It was an interactive forum that brought together 33 medical doctors working under different hospitals and health centres within Lusaka District.
In closing the meeting, CIDRZ Lusaka Province Coordinator, Dr Daniel Mwamba said the meetings would be held quarterly and will be an opportunity for different medical personnel to present on their areas of work in the facilities.

Continuous Professional Development Training: Good Clinical Practice Guidelines and Introduction to Epidemiology and Biostatistics

Call for Training Applications for Continuous Professional Development Short Courses

Accredited by the Health Professions Council of Zambia (HPCZ)
for Early and Mid-Career Research and Healthcare Professionals
Taught by CIDRZ and UNZA School of Public Health Faculty

NEW! Deadline for Applications     17:00hrs Friday 5th January 2018


17 – 19  January 2018
Good Clinical Practice (GCP) Guidelines for Clinical Trials

GCP is an international ethical and scientific quality standard for designing, conducting, recording, and reporting clinical trials that involve the voluntary participation of human subjects. Compliance with GCP provides assurance that the rights, safety, and well-being of trial participants are protected, are consistent with the principles that have their origin in the Declaration of Helsinki, and that the trial data are credible.

Holding Certification in GCP is required prior to undertaking clinical research in Zambia and internationally.

  • Understand and explain current International Conference on Harmonization/GCP requirements and their application to clinical trials in Zambia
  • Describe Investigator and Sponsor responsibilities and the role of Institutional Review Boards
  • List key essential documents required for a clinical study
  • Understand basics of clinical data management, and study document management and storage
  • Define quality control and quality assurance in clinical research
  • Learn to write Standard Operating Procedures


22 – 26 January 2018
Introduction to Epidemiology and Biostatistics
Epidemiological research is an important tool in the study of the natural history of infectious and non-infectious diseases and assessing health effects in populations. This course will provide key epidemiological concepts and an understanding of study designs used to answer research questions. It will focus on the basic principles and methods of epidemiology and biostatistics with an emphasis on the design and interpretation of epidemiological studies. Statistical methods will be integrated into the epidemiological content, and practical sessions will make use of relevant computer software.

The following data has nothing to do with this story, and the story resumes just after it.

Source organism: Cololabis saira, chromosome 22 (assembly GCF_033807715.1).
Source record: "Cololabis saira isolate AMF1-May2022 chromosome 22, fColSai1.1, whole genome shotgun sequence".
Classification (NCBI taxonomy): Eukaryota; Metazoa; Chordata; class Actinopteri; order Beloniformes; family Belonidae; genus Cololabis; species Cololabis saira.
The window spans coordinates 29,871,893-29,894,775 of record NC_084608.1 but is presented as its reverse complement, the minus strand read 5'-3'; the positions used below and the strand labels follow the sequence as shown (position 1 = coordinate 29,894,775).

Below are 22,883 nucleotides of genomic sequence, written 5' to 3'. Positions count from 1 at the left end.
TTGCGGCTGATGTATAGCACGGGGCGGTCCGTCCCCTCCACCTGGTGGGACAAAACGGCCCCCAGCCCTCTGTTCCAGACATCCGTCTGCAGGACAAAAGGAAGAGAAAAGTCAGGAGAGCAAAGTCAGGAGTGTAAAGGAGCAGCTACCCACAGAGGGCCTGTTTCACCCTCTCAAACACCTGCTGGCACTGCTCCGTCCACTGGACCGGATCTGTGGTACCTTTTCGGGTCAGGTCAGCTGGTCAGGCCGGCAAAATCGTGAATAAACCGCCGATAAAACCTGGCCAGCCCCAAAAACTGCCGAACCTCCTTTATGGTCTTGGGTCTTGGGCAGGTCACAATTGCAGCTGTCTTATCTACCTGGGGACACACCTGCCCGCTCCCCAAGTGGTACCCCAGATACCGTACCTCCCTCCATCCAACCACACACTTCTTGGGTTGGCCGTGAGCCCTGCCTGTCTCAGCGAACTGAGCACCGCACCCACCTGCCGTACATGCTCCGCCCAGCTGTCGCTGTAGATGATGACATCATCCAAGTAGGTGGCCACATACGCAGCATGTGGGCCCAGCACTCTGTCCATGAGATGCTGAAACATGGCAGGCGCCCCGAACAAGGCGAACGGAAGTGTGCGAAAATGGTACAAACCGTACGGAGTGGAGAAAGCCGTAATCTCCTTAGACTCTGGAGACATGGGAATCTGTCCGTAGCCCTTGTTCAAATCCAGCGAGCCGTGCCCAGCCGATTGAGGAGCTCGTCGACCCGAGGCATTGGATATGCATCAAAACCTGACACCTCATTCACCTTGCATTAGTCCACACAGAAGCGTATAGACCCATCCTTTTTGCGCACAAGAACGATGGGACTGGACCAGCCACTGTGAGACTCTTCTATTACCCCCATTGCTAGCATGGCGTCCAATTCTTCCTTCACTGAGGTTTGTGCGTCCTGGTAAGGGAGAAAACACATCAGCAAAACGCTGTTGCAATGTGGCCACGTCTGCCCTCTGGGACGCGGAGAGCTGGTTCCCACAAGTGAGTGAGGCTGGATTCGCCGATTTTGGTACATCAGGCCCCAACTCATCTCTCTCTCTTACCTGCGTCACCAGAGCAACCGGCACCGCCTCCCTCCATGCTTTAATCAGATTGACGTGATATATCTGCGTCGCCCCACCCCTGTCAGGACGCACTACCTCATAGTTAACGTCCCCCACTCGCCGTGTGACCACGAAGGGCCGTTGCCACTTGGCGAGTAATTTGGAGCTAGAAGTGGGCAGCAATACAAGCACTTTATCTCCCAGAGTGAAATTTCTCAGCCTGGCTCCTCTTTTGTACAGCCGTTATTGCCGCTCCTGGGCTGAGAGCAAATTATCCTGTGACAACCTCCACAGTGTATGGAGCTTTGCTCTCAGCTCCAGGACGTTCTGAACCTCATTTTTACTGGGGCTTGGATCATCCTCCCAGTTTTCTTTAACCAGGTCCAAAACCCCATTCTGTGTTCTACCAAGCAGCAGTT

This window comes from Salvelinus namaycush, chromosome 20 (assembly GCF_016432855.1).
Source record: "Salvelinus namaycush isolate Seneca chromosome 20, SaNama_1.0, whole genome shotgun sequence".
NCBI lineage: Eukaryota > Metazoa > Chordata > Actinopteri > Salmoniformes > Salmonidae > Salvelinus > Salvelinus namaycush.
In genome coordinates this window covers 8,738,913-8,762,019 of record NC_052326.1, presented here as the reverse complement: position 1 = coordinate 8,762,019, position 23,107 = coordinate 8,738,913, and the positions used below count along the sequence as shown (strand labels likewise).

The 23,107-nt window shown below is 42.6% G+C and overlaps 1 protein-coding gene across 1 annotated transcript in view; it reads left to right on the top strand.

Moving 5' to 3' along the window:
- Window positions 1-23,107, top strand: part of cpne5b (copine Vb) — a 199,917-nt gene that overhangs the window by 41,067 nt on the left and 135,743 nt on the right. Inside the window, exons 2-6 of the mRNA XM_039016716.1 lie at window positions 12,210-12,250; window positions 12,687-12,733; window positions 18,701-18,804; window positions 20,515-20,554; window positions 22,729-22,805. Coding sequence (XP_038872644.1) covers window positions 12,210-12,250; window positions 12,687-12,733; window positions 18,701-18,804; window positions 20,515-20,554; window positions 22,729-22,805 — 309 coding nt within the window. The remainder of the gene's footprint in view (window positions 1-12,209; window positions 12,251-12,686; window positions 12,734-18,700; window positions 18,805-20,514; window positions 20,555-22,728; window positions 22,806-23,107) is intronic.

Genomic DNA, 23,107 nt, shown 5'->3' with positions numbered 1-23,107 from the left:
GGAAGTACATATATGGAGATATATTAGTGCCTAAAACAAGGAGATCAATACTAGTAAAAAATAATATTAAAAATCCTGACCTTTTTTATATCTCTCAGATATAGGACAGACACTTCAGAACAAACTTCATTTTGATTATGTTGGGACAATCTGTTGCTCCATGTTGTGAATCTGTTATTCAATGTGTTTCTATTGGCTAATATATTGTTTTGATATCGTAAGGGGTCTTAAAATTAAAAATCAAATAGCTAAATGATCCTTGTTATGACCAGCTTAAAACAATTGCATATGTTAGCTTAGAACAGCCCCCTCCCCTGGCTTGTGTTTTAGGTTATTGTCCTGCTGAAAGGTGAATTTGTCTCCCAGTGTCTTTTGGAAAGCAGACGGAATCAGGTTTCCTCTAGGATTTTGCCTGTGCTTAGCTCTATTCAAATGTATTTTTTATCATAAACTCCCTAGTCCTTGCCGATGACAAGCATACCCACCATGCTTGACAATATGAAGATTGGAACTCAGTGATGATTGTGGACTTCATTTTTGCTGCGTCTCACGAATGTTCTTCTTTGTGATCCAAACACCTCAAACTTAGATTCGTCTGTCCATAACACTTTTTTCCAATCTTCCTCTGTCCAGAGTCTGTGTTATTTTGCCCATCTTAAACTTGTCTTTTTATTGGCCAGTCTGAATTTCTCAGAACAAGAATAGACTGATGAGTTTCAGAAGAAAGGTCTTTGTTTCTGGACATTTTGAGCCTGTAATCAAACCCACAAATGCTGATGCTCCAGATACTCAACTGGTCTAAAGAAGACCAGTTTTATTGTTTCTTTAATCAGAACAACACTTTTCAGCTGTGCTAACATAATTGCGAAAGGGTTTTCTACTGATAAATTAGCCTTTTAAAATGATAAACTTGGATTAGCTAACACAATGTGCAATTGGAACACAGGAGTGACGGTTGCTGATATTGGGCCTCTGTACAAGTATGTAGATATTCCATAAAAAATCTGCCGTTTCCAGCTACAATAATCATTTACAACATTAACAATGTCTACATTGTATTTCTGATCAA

• Debate principles of research, differentiate between basic and applied research, and qualitative and quantitative approaches
  • Identify a research problem, formulate a research question, and hypothesis
  • Practice and evaluate research methodological considerations and choose appropriate designs, techniques and tools
  • Receive introduction to epidemiological thinking, basic concepts, and define common epidemiological terms

Course Information:

  • Facilitators are Centre for Infectious Disease Research in Zambia (CIDRZ) and University of Zambia School of Public Health faculty with broad teaching and research experience.
  • Illustrations will use epidemiological data from developing countries, investigations of communicable and non-communicable diseases, and aetiological and public health studies.
  • Training is student-centred and includes lectures, small group discussions, seminars, and case studies.
  • Students are expected do additional reading and exercises outside of class, and bring their own laptop.

Who Can Apply:
Applicants must hold a basic degree in a science or relevant field, be involved in clinical research or healthcare provision, and commit to attending the full course of 8 hrs per day.

Fee Per Course Per Student (includes tea breaks and lunch):
GCP     K3,000
Epidemiology and Biostatistics       K4,500
Short-listed applicants will receive details where to submit fees prior to course start.

Training Venue:
VenYou Conference and Events Centre, Plot 378a Main Street, Ibex Hill, Lusaka

  • Free parking available.
  • Short-listed applicants will receive a map to the location.

Deadline for Applications       17:00hrs Friday 5th January 2018

How to Apply:

Go to to complete the  Continuous Professional Development Application Form